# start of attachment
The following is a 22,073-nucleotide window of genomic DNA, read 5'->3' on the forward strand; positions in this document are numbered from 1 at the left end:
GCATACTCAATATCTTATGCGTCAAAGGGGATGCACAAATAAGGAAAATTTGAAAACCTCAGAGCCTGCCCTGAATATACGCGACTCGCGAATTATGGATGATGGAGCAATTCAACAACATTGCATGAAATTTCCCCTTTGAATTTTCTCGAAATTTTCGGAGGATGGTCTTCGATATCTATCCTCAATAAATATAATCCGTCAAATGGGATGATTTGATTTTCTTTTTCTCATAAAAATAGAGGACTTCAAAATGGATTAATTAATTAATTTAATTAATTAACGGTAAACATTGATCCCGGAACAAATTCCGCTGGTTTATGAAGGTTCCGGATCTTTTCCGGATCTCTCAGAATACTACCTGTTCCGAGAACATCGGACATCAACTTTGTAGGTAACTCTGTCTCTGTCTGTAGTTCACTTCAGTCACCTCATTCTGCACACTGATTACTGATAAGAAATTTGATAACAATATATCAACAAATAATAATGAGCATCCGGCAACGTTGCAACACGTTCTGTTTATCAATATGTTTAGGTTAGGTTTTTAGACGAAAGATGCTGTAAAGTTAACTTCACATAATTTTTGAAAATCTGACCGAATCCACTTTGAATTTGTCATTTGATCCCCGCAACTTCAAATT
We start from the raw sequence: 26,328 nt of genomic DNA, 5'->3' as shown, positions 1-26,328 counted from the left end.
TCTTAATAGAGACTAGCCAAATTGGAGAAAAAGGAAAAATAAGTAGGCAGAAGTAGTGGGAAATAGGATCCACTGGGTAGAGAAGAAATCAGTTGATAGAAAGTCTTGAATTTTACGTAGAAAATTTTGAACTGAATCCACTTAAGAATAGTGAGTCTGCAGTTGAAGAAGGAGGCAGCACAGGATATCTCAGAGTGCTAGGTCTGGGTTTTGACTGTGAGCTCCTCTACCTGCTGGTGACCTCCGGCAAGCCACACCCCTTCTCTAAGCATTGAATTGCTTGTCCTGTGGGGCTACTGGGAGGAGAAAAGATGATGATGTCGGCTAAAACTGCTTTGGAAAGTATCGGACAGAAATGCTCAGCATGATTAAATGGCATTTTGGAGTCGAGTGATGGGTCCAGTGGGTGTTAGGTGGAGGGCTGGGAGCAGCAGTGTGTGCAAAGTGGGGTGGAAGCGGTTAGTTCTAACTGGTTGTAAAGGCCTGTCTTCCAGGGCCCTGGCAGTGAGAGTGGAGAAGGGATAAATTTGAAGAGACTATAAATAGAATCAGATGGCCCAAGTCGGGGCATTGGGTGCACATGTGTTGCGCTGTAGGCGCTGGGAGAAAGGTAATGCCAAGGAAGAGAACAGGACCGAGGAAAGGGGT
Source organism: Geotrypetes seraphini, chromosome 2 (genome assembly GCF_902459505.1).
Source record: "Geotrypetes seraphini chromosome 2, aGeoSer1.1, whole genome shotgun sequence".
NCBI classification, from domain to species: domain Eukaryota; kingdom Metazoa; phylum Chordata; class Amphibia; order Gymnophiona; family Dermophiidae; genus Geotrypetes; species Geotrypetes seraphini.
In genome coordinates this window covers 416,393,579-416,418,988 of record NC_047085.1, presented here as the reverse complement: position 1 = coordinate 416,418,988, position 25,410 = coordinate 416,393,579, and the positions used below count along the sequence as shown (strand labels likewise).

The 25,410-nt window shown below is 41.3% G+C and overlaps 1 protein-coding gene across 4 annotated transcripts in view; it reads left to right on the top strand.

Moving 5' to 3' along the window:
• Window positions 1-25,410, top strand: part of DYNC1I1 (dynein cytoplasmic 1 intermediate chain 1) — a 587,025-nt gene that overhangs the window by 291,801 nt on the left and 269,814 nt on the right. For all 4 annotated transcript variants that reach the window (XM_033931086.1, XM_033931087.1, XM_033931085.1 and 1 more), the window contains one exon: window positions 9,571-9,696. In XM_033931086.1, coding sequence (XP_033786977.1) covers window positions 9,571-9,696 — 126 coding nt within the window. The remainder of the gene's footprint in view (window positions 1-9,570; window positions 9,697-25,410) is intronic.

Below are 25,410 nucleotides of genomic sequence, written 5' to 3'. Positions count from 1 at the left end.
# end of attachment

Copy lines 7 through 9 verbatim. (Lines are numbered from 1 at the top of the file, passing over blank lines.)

NCBI classification, from domain to species: domain Eukaryota; kingdom Metazoa; phylum Chordata; class Amphibia; order Gymnophiona; family Dermophiidae; genus Geotrypetes; species Geotrypetes seraphini.
In genome coordinates this window covers 416,393,579-416,418,988 of record NC_047085.1, presented here as the reverse complement: position 1 = coordinate 416,418,988, position 25,410 = coordinate 416,393,579, and the positions used below count along the sequence as shown (strand labels likewise).

The 25,410-nt window shown below is 41.3% G+C and overlaps 1 protein-coding gene across 4 annotated transcripts in view; it reads left to right on the top strand.